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United States. Office of Indian Affairs / Annual report of the commissioner of Indian affairs, for the year 1874

[Indian Territory],   pp. 218-238 PDF (10.2 MB)

Page 227

within half a mile of the Osages. The Osages sent out two of their men to
speak to them; 
they shook hands friendly, then disarmed the Osages and detained them. Other
Osages, two 
together, continued coming up, until eight were treated as the first and
held as prisoners. 
As no more were seen coming, it was thought best to make sure of these, and
the work of 
death commenced. Four were shot on the spot, and four miraculously escaped
the murder- 
ous fire. The white men then charged on those who remained in the camp. They
on their ponies, not having time to gather up saddles, clothing, or anything
else, and fled 
for their lives. They were pursued three or four miles under a shower of
bullets, but for- 
tunately no more of them were killed. 
At night two of the party returned to look after the dead and their property.
Three bodies 
were found, two of them scalped and otherwise mutilated after death. Fifty-four
colts, and mules, that they had left behind when escaping, had been driven
off by the ma- 
rauders, and all their other property either carried off or destroyed. 
They made the journey to their reservation in five days, without food. several
of them on 
foot, and most of them nearly naked. I immediately provided them with supplies
of food 
and clothing, and examined them separately in relation to their treatment
and misfortunes, 
and obtained from them the facts here given. They also positively affirmed
that they had 
but four guns (muzzle-loading) and two revolvers 'with them, and the white
men took two 
of the guns and the two revolvers from those who were taken prisonev. 
Without delay I sent a commission, composed of reliable men, to wit: Mahlon
former agent of the Kaws, United States Commissioner Kellogg, and Edward
Finney, to 
visit the place of disaster, and ascertain who had committed the outrage,
have them arrested 
if possible, recover the property, and learn all the facts they could in
tie case. 
They visited the town of Medicine Lodge, eighteen miles distant from the
place of mnirder. 
The town was inclosed with a stockade, and a company of about sixty border-men,
with the latest improved breech-loading carbines and revolvers, were the
principal occupants 
of the place, under the command of Captain Ricker and Lieutenant Mosley.
The killing 
of the Osages was acknowledged with a vicious satisfaction, but much reticence
was Mani- 
fested by them in regard to details of the murder and robbery. They peremptorily
to give any statement in writing or under oath before the United States commissioner
; also 
refused to deliver up the property which was seen by the commissioners, and
said they were 
accountable to no one but the governor of Kansas, to whom they bad rushed
after committing the crime for protection, he mustering them in as State
militia, and dating 
the papers back so as to legalize this cruel massacre. 
One of the commissioners then went to see the governor of Kansas, in company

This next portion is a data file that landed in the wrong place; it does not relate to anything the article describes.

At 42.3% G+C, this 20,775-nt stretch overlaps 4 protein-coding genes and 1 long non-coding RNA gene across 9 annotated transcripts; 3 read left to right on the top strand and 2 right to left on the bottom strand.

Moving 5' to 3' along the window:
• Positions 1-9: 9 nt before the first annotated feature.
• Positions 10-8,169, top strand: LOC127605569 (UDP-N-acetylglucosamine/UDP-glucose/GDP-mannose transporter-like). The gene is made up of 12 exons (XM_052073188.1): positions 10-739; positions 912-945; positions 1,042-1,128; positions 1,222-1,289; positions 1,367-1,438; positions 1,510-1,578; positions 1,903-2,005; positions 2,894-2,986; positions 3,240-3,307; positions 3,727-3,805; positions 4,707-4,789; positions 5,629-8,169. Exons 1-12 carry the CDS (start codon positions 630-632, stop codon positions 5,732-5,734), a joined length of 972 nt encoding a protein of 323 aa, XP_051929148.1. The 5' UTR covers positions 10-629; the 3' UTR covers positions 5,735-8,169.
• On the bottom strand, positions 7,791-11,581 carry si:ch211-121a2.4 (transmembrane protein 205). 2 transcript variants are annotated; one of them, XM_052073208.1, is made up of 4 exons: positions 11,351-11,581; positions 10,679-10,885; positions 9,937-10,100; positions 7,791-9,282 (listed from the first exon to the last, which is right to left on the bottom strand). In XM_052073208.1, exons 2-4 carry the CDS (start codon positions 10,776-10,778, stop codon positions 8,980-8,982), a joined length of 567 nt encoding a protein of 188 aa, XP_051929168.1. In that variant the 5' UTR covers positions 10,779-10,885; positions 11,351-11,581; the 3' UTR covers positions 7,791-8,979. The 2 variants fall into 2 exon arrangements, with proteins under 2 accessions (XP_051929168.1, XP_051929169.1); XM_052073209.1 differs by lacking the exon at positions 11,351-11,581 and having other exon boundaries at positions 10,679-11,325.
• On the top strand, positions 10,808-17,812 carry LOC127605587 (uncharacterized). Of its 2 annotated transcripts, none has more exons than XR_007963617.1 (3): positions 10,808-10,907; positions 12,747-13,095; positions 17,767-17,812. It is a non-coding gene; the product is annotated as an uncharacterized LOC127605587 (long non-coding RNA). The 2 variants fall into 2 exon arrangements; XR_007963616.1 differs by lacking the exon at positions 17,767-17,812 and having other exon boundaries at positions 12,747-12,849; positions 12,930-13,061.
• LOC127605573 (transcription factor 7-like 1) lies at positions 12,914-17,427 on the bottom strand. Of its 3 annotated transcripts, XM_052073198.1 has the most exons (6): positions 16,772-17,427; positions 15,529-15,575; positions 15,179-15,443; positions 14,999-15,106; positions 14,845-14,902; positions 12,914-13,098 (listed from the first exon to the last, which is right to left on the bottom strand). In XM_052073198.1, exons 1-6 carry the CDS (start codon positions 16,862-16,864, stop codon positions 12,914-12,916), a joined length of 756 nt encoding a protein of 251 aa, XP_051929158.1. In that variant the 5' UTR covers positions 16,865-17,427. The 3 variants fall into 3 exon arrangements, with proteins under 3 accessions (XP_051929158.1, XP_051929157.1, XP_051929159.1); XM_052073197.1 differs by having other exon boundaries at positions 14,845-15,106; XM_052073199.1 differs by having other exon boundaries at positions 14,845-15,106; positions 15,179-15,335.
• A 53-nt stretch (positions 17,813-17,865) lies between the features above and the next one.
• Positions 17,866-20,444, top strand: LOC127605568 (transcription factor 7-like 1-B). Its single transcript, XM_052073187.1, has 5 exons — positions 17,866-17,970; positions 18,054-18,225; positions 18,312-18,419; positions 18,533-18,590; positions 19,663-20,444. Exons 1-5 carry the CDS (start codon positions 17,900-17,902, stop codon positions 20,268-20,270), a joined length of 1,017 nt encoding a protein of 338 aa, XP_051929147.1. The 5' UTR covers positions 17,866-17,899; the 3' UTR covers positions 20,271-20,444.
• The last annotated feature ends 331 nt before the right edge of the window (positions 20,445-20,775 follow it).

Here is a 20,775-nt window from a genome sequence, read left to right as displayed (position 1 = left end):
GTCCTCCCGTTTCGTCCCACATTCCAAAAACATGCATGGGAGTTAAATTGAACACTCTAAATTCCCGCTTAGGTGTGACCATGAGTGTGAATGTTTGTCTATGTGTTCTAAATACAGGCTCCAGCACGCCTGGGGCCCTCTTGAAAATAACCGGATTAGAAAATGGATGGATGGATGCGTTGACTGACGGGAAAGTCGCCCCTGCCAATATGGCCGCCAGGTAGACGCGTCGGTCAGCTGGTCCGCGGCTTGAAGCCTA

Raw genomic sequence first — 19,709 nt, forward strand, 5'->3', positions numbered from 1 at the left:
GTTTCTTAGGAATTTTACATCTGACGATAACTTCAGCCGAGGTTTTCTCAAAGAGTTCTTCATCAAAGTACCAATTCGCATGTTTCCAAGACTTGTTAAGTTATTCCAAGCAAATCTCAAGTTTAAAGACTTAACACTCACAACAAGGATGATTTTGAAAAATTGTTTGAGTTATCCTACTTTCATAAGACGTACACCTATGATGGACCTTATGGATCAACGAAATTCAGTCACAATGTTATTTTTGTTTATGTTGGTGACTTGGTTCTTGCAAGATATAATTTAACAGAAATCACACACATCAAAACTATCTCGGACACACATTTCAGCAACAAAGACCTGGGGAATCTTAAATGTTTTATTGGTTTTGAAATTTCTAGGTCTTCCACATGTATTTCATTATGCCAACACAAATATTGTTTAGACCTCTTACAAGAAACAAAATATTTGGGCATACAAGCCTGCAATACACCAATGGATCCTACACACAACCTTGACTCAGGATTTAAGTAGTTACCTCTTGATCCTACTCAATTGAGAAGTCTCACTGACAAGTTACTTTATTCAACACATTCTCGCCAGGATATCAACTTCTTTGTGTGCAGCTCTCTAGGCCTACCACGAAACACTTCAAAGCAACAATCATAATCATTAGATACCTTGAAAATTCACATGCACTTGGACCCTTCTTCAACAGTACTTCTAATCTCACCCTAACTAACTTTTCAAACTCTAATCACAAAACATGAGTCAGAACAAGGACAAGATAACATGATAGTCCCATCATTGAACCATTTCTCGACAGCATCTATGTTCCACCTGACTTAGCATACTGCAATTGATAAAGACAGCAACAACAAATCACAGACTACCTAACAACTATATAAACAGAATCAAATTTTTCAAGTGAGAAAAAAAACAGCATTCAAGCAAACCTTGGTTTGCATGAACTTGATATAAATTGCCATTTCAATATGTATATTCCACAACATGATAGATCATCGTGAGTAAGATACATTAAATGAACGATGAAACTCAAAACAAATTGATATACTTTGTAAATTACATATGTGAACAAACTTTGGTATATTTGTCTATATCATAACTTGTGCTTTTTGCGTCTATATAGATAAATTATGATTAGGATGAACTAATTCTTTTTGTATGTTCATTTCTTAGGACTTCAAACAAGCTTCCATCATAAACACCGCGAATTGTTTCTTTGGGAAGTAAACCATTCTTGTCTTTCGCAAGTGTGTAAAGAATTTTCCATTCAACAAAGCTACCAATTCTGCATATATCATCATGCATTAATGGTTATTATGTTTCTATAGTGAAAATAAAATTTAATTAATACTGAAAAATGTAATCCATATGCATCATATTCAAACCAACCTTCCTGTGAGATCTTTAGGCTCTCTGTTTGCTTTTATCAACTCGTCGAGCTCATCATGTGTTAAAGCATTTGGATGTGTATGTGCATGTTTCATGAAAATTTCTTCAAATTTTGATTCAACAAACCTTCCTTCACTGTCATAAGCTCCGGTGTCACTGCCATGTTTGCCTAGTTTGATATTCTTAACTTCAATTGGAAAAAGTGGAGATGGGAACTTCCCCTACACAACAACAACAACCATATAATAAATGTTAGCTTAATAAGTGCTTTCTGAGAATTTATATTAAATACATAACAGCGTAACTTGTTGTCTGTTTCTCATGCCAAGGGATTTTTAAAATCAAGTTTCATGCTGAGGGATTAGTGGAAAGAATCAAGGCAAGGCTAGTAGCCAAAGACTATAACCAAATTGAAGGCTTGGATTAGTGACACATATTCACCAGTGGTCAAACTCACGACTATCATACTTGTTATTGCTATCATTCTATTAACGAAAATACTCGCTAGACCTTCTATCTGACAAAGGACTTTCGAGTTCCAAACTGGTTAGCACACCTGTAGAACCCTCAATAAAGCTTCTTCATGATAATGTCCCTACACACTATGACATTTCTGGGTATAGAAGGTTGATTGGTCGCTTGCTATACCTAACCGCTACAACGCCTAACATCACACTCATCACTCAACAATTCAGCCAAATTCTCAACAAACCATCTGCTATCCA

Superintendent Hoag. He refused to deliver up the property in question. The
sioners then returned to the agency and took the testimony of some of the
Indians. Nego- 
tiations are still pending for the recovery of the property and for satisfaction
to the tribe 
for the loss of the four men. 
The Osages are patiently awaiting a just settlement to be made for them by
the officers 
of the Government. 
The people in some sections of Kansas, along the border, instead of assuring
the Osages 
that they had no connection with or sympathy in such an outrage, have either
fled the 
country or organized companies of militia, an iota of the expense of which
would have 
purchased other stock for the Osages, and provided for the children and families
of the mur- 
dered, which would have made a lasting bond of friendship with the tribe.
These so-called State militia are prowling around the borders of the reservation
for the 
purpose of shooting Osages, and precipitating a war which they express a
great desire for, 
as the governor of the State does not propose to keep them in rations unless
the conduct of 
the Osages justifies the defense of the border. 
Myself and others have visited the border counties of Kansas to try and allay
the excite- 
ment, informing the settlers of the peaceful disposition of the Osages ;
that they had neither 
arms nor ammunition to go to war, even if they had the inclinaion; that all
their interests 
were on the side of peace ; that they were now more interested in industrial
pursuits than 
ever before; that scores of white employ6s and some of their families were
scattered over 
the reservation, daily mingling with the Indians, and that none of them earried
of defense, nor kept guard at night, but slept in conscious security, and
many of them citi. 
zens of their own State. These statements were not regarded as true. 
We have invited them to appoint representative men and women to visit the
agency and 
villages, and see and hear for themselves, but cowardice or a willful desire
to keep u  the 
fearful excitement on the State line caused them to decline the invitation.
It cannot be denied that the menacing attitude of the border at this time,
when the Osages 
are smarting under their recent wrongs, requires vigilant and constant efforts
to counteract. 
By direction of the Department I assumed charge of this tribe on the 1st
of Seventhmonth, 
they having, by order of" the President, been attached to this agency.
They speak nearly the 
szmme language and have the same customs and habits as the Osages, and doubtless

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